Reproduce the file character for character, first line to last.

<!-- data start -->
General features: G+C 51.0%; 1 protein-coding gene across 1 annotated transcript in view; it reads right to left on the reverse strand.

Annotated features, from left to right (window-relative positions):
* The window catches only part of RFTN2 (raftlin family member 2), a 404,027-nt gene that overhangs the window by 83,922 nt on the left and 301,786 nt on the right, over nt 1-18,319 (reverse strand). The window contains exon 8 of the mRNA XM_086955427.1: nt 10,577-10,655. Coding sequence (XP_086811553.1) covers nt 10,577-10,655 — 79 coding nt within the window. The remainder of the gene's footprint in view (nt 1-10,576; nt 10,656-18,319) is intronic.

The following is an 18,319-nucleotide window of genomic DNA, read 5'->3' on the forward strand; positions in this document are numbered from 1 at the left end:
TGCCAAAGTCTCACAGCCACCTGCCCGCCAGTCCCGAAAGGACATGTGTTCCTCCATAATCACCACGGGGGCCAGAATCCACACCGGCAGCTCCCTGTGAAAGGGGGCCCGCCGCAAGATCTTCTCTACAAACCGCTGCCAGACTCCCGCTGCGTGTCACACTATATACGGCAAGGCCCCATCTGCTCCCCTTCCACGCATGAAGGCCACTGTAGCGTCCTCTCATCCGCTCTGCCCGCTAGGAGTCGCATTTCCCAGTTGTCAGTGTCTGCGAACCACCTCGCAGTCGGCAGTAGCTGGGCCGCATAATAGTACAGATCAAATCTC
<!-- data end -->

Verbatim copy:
General features: G+C 51.0%; 1 protein-coding gene across 1 annotated transcript in view; it reads right to left on the reverse strand.

Annotated features, from left to right (window-relative positions):
* The window catches only part of RFTN2 (raftlin family member 2), a 404,027-nt gene that overhangs the window by 83,922 nt on the left and 301,786 nt on the right, over nt 1-18,319 (reverse strand). The window contains exon 8 of the mRNA XM_086955427.1: nt 10,577-10,655. Coding sequence (XP_086811553.1) covers nt 10,577-10,655 — 79 coding nt within the window. The remainder of the gene's footprint in view (nt 1-10,576; nt 10,656-18,319) is intronic.

The following is an 18,319-nucleotide window of genomic DNA, read 5'->3' on the forward strand; positions in this document are numbered from 1 at the left end:
TGCCAAAGTCTCACAGCCACCTGCCCGCCAGTCCCGAAAGGACATGTGTTCCTCCATAATCACCACGGGGGCCAGAATCCACACCGGCAGCTCCCTGTGAAAGGGGGCCCGCCGCAAGATCTTCTCTACAAACCGCTGCCAGACTCCCGCTGCGTGTCACACTATATACGGCAAGGCCCCATCTGCTCCCCTTCCACGCATGAAGGCCACTGTAGCGTCCTCTCATCCGCTCTGCCCGCTAGGAGTCGCATTTCCCAGTTGTCAGTGTCTGCGAACCACCTCGCAGTCGGCAGTAGCTGGGCCGCATAATAGTACAGATCAAATCTC